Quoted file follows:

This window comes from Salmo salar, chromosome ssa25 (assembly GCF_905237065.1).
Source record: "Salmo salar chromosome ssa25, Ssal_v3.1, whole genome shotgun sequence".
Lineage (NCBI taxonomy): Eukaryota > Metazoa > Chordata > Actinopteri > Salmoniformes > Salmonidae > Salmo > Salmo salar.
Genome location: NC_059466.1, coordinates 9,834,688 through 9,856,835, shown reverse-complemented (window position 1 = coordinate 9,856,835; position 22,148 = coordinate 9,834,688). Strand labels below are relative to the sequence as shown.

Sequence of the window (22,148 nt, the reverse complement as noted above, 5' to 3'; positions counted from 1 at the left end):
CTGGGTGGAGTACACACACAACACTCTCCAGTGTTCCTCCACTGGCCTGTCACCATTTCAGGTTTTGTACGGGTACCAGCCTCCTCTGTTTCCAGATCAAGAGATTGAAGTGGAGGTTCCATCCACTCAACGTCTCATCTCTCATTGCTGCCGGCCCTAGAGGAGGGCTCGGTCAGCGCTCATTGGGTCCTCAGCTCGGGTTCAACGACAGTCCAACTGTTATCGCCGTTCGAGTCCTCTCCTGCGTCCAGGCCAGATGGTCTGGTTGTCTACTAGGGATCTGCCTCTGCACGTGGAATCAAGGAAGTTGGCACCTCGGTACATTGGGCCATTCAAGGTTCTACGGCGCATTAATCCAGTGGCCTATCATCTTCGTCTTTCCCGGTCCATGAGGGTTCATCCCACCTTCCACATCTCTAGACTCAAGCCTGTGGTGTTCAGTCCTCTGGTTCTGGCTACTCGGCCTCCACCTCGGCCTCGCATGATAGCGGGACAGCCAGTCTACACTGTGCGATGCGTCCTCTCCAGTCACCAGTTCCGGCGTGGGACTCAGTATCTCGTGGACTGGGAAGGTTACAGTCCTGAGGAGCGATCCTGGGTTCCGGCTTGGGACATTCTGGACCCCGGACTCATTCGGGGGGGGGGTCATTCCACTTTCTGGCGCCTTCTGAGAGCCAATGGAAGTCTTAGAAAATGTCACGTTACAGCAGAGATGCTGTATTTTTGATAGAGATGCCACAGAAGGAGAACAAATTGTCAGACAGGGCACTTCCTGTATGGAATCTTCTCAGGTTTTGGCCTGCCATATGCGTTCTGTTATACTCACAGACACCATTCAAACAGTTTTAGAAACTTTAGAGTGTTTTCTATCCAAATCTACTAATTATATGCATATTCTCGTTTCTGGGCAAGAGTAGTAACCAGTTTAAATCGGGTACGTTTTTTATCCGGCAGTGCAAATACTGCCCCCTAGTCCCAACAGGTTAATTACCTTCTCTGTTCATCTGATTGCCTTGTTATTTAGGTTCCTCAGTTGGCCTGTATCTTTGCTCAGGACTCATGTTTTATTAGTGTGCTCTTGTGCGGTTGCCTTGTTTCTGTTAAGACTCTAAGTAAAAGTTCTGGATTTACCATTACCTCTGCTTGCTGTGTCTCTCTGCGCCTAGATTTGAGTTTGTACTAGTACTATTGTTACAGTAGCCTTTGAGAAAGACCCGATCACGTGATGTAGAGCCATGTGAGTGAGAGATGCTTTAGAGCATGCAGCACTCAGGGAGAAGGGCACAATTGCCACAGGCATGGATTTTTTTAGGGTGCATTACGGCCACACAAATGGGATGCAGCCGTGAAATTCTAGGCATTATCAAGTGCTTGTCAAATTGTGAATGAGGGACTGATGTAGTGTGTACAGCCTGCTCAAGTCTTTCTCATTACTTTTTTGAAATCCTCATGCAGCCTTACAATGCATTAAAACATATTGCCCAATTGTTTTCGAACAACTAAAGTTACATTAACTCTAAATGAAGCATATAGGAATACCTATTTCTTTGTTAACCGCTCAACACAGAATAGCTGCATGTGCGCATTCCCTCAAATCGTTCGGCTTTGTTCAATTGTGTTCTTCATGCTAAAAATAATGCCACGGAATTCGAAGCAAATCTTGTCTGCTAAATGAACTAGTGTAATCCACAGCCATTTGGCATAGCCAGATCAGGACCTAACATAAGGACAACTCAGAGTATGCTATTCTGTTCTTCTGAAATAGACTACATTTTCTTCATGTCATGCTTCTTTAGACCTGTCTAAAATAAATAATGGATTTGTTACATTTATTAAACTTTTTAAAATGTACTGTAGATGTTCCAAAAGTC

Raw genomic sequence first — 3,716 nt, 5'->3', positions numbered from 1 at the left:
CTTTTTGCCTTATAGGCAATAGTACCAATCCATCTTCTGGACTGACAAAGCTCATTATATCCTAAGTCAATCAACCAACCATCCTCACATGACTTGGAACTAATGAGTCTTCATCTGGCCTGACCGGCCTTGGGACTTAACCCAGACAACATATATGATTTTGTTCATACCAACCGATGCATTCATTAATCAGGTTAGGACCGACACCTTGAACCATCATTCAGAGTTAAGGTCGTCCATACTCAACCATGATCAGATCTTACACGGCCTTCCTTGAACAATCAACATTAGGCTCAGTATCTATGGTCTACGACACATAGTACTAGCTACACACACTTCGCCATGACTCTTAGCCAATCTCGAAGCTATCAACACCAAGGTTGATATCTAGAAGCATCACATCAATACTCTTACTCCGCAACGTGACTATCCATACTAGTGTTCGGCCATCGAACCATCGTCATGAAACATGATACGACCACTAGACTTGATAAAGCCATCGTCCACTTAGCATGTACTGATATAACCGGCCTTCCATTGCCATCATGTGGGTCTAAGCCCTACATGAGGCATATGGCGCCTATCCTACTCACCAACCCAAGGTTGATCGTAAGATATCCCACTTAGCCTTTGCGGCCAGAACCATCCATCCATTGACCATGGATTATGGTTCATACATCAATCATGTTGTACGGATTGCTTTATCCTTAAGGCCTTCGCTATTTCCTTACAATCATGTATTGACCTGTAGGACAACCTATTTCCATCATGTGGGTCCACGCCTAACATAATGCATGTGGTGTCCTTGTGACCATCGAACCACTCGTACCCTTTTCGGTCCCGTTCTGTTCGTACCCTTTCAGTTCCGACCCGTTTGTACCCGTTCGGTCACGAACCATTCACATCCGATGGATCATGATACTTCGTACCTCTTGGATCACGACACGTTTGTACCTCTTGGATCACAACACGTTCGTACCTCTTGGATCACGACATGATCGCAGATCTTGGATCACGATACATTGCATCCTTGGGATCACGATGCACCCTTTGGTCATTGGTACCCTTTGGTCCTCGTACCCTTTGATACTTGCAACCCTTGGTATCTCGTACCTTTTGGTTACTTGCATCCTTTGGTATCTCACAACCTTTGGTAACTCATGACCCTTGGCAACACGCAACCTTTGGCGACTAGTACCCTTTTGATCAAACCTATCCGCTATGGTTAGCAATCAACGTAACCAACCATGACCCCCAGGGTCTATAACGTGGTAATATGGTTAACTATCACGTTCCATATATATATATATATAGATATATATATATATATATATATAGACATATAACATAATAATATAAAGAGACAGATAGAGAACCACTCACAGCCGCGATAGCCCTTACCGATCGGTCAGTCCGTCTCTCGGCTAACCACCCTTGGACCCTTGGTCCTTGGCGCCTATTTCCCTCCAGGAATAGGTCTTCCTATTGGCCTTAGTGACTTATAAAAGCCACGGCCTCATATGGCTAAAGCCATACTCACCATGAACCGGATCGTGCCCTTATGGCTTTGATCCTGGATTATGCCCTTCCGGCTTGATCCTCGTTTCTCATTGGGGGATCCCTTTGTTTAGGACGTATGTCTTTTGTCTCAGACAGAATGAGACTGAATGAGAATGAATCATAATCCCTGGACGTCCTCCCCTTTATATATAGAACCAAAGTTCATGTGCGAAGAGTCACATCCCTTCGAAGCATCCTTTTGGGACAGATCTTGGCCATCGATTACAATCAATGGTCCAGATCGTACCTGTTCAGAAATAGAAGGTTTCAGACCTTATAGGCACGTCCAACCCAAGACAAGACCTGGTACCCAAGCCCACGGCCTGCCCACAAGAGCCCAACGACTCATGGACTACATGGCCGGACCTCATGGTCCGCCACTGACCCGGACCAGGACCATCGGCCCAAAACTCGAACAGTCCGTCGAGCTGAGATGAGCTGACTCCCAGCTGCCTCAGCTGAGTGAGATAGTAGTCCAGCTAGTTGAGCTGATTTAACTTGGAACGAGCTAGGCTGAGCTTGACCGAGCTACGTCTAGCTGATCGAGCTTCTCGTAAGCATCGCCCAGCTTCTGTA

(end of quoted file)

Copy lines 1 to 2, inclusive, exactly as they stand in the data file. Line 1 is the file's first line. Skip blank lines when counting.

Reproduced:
This window comes from Salmo salar, chromosome ssa25 (assembly GCF_905237065.1).
Source record: "Salmo salar chromosome ssa25, Ssal_v3.1, whole genome shotgun sequence".